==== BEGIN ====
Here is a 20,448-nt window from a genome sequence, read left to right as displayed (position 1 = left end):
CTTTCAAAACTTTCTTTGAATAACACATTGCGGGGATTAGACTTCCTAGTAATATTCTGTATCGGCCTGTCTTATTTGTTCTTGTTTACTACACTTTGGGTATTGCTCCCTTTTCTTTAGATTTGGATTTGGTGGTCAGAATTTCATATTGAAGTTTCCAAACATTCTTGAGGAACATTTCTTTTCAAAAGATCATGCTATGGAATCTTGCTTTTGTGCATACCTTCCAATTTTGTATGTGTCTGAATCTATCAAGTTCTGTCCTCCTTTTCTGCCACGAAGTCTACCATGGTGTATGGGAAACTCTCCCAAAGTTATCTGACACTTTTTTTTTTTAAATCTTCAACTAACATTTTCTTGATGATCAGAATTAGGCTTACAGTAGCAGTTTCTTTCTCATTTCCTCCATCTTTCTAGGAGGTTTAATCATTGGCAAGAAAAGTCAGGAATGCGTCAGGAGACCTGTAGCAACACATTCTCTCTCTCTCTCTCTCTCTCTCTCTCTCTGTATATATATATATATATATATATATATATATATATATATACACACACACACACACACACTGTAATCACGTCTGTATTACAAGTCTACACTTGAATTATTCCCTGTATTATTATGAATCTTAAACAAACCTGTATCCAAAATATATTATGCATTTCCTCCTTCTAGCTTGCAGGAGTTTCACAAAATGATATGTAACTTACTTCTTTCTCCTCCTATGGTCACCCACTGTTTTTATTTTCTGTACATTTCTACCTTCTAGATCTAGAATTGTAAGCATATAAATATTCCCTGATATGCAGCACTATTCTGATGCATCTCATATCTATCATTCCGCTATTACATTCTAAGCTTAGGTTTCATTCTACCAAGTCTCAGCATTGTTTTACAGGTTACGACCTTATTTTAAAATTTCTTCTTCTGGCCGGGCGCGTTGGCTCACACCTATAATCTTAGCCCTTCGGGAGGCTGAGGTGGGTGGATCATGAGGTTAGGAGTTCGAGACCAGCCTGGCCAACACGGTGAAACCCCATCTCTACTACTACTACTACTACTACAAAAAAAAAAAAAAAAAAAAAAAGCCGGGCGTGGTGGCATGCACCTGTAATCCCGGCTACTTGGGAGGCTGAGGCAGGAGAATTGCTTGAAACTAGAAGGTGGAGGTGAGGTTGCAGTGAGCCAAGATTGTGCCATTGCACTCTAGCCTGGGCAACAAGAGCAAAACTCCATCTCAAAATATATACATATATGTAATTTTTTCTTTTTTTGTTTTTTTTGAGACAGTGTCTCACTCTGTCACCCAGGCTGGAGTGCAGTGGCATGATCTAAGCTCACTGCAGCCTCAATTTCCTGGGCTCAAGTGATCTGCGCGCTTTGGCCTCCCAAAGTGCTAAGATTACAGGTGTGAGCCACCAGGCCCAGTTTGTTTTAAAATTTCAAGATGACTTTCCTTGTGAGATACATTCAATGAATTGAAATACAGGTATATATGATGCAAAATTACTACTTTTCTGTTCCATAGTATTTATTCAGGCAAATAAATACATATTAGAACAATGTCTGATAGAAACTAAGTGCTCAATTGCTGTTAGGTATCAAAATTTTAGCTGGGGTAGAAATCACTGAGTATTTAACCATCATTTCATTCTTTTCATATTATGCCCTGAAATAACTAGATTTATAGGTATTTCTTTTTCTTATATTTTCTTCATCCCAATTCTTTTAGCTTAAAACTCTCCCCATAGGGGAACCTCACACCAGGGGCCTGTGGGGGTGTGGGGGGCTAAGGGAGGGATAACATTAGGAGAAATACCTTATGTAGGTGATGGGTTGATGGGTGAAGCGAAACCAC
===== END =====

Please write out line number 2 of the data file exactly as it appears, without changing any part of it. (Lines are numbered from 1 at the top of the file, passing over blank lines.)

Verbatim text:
CTTTCAAAACTTTCTTTGAATAACACATTGCGGGGATTAGACTTCCTAGTAATATTCTGTATCGGCCTGTCTTATTTGTTCTTGTTTACTACACTTTGGGTATTGCTCCCTTTTCTTTAGATTTGGATTTGGTGGTCAGAATTTCATATTGAAGTTTCCAAACATTCTTGAGGAACATTTCTTTTCAAAAGATCATGCTATGGAATCTTGCTTTTGTGCATACCTTCCAATTTTGTATGTGTCTGAATCTATCAAGTTCTGTCCTCCTTTTCTGCCACGAAGTCTACCATGGTGTATGGGAAACTCTCCCAAAGTTATCTGACACTTTTTTTTTTTAAATCTTCAACTAACATTTTCTTGATGATCAGAATTAGGCTTACAGTAGCAGTTTCTTTCTCATTTCCTCCATCTTTCTAGGAGGTTTAATCATTGGCAAGAAAAGTCAGGAATGCGTCAGGAGACCTGTAGCAACACATTCTCTCTCTCTCTCTCTCTCTCTCTCTCTCTGTATATATATATATATATATATATATATATATATATATATACACACACACACACACACACTGTAATCACGTCTGTATTACAAGTCTACACTTGAATTATTCCCTGTATTATTATGAATCTTAAACAAACCTGTATCCAAAATATATTATGCATTTCCTCCTTCTAGCTTGCAGGAGTTTCACAAAATGATATGTAACTTACTTCTTTCTCCTCCTATGGTCACCCACTGTTTTTATTTTCTGTACATTTCTACCTTCTAGATCTAGAATTGTAAGCATATAAATATTCCCTGATATGCAGCACTATTCTGATGCATCTCATATCTATCATTCCGCTATTACATTCTAAGCTTAGGTTTCATTCTACCAAGTCTCAGCATTGTTTTACAGGTTACGACCTTATTTTAAAATTTCTTCTTCTGGCCGGGCGCGTTGGCTCACACCTATAATCTTAGCCCTTCGGGAGGCTGAGGTGGGTGGATCATGAGGTTAGGAGTTCGAGACCAGCCTGGCCAACACGGTGAAACCCCATCTCTACTACTACTACTACTACTACAAAAAAAAAAAAAAAAAAAAAAAGCCGGGCGTGGTGGCATGCACCTGTAATCCCGGCTACTTGGGAGGCTGAGGCAGGAGAATTGCTTGAAACTAGAAGGTGGAGGTGAGGTTGCAGTGAGCCAAGATTGTGCCATTGCACTCTAGCCTGGGCAACAAGAGCAAAACTCCATCTCAAAATATATACATATATGTAATTTTTTCTTTTTTTGTTTTTTTTGAGACAGTGTCTCACTCTGTCACCCAGGCTGGAGTGCAGTGGCATGATCTAAGCTCACTGCAGCCTCAATTTCCTGGGCTCAAGTGATCTGCGCGCTTTGGCCTCCCAAAGTGCTAAGATTACAGGTGTGAGCCACCAGGCCCAGTTTGTTTTAAAATTTCAAGATGACTTTCCTTGTGAGATACATTCAATGAATTGAAATACAGGTATATATGATGCAAAATTACTACTTTTCTGTTCCATAGTATTTATTCAGGCAAATAAATACATATTAGAACAATGTCTGATAGAAACTAAGTGCTCAATTGCTGTTAGGTATCAAAATTTTAGCTGGGGTAGAAATCACTGAGTATTTAACCATCATTTCATTCTTTTCATATTATGCCCTGAAATAACTAGATTTATAGGTATTTCTTTTTCTTATATTTTCTTCATCCCAATTCTTTTAGCTTAAAACTCTCCCCATAGGGGAACCTCACACCAGGGGCCTGTGGGGGTGTGGGGGGCTAAGGGAGGGATAACATTAGGAGAAATACCTTATGTAGGTGATGGGTTGATGGGTGAAGCGAAACCAC